Peritoneal and subcutaneous absorption of insulin in type I diabetic subjects

J Clin Endocrinol Metab. 1993 Sep;77(3):738-42. doi: 10.1210/jcem.77.3.8370695.


We and others have shown that in type I diabetes, ip insulin delivery results in lower free insulin levels than sc delivery. The aim of this study was to compare the rate of appearance of insulin in the peripheral circulation during ip and sc insulin administration in type I diabetes, in steady state and nonsteady state. To do this, we determined free insulin levels during ip or sc infusion as well as the impulse response of the insulin system after iv injection of a 6-nmol bolus of insulin. Twelve hours after a constant basal insulin infusion (5.5 +/- 1.4 nmol/h) was started, five C-peptide-negative type I diabetic subjects showed a lower systemic rate of appearance of insulin (expressed as a percentage of the administered dose) with ip than sc administration (27 +/- 6% vs. 40 +/- 10%; P < 0.001). In nonsteady state, when the infusion rate was increased from basal to 15 nmol/h (0-150 min) and subsequently to 42 nmol/h (150-300 min), the percent increase in insulin's systemic rate of appearance was higher with ip than sc infusion (P < 0.05 from 60-150 min; P < 0.01 from 150-300 min), indicating faster absorption. Thus, we conclude that insulin is more rapidly absorbed from the peritoneal cavity than from sc tissue. However, with ip administration, a sizable amount of insulin, once absorbed, is extracted before reaching the peripheral circulation, most likely by the liver. This is indirect evidence that ip insulin delivery results in a portal-peripheral insulin gradient in humans.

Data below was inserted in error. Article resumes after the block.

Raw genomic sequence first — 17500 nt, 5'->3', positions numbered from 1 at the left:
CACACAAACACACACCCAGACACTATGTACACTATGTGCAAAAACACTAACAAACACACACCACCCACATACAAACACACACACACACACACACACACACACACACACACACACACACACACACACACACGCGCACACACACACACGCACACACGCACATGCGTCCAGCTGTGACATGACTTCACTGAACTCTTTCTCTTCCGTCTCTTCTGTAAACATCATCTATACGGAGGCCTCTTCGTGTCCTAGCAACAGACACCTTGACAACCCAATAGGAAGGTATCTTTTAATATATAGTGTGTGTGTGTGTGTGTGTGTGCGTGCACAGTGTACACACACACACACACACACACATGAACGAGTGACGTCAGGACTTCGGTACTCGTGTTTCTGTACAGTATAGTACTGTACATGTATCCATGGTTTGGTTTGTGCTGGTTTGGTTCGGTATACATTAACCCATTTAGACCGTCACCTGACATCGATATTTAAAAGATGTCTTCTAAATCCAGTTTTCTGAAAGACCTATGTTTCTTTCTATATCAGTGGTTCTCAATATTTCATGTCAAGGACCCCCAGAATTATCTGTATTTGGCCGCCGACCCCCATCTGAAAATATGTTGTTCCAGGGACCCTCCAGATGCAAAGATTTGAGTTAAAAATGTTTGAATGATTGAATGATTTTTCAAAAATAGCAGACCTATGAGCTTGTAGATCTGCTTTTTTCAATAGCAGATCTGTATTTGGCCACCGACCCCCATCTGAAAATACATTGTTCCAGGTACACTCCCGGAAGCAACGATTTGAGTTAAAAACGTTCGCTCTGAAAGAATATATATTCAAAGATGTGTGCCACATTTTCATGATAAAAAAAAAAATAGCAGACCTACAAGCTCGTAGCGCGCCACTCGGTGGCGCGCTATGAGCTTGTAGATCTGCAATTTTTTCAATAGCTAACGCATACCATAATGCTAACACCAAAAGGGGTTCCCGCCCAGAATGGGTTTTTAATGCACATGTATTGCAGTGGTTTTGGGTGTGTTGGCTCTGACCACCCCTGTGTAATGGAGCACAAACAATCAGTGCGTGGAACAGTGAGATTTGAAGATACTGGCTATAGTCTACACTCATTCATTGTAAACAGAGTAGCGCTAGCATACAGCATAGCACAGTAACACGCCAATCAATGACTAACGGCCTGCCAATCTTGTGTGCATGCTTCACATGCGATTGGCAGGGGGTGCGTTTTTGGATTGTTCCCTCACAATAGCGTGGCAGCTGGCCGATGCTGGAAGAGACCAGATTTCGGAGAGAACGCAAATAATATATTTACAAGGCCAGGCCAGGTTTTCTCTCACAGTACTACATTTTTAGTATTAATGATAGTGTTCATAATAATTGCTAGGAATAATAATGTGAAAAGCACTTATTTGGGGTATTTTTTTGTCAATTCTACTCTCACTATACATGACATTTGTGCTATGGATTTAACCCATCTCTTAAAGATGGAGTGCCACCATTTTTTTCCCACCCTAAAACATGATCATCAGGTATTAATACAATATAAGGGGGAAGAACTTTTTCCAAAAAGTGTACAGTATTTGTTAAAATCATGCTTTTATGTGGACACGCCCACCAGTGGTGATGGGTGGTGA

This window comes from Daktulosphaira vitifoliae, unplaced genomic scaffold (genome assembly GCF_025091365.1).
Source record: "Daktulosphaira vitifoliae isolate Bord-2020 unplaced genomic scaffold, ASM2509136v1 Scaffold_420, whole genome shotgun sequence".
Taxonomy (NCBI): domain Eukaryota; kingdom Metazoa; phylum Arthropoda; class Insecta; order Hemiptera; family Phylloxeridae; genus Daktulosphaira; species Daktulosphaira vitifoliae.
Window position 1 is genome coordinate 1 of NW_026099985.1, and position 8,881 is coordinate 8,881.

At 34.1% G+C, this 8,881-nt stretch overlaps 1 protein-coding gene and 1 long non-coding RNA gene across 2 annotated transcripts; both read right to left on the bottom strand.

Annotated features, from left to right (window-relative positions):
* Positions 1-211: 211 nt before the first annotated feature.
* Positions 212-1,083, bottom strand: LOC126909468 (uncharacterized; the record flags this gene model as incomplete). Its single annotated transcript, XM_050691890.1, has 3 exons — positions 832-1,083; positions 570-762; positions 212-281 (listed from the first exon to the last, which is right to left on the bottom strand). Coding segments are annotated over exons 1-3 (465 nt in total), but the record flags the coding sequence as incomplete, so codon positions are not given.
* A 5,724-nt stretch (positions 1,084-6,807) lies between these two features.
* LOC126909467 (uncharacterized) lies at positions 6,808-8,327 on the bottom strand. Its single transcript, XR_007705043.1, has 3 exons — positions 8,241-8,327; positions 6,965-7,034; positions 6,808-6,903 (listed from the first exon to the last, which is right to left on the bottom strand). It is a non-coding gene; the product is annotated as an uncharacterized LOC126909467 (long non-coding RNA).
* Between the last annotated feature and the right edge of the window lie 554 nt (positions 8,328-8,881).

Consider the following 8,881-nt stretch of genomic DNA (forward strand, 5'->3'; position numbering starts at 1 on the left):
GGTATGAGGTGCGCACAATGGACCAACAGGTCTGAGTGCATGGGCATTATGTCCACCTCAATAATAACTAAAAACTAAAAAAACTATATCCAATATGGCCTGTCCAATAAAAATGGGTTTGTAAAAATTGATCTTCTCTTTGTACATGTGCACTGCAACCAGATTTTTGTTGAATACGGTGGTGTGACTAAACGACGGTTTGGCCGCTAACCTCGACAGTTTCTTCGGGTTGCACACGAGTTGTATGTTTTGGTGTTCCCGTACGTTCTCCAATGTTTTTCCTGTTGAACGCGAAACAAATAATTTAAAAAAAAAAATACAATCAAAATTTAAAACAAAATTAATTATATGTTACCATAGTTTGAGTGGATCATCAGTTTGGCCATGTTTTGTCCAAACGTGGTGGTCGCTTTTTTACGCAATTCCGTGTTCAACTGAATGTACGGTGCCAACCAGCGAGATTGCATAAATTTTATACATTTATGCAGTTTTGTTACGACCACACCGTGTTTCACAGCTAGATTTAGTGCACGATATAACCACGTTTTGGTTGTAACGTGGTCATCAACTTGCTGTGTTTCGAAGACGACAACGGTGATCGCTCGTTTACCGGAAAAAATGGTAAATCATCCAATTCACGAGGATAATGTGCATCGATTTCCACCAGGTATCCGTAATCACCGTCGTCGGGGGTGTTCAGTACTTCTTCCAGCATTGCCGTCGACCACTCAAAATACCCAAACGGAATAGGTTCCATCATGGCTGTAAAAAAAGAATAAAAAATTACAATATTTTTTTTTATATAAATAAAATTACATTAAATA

Publication types

  • Comparative Study
  • Research Support, Non-U.S. Gov't

MeSH terms

  • Adult
  • Diabetes Mellitus, Type 2 / blood*
  • Humans
  • Infusions, Parenteral
  • Injections, Intravenous
  • Insulin / administration & dosage
  • Insulin / blood
  • Insulin / pharmacokinetics*
  • Kinetics
  • Middle Aged


  • Insulin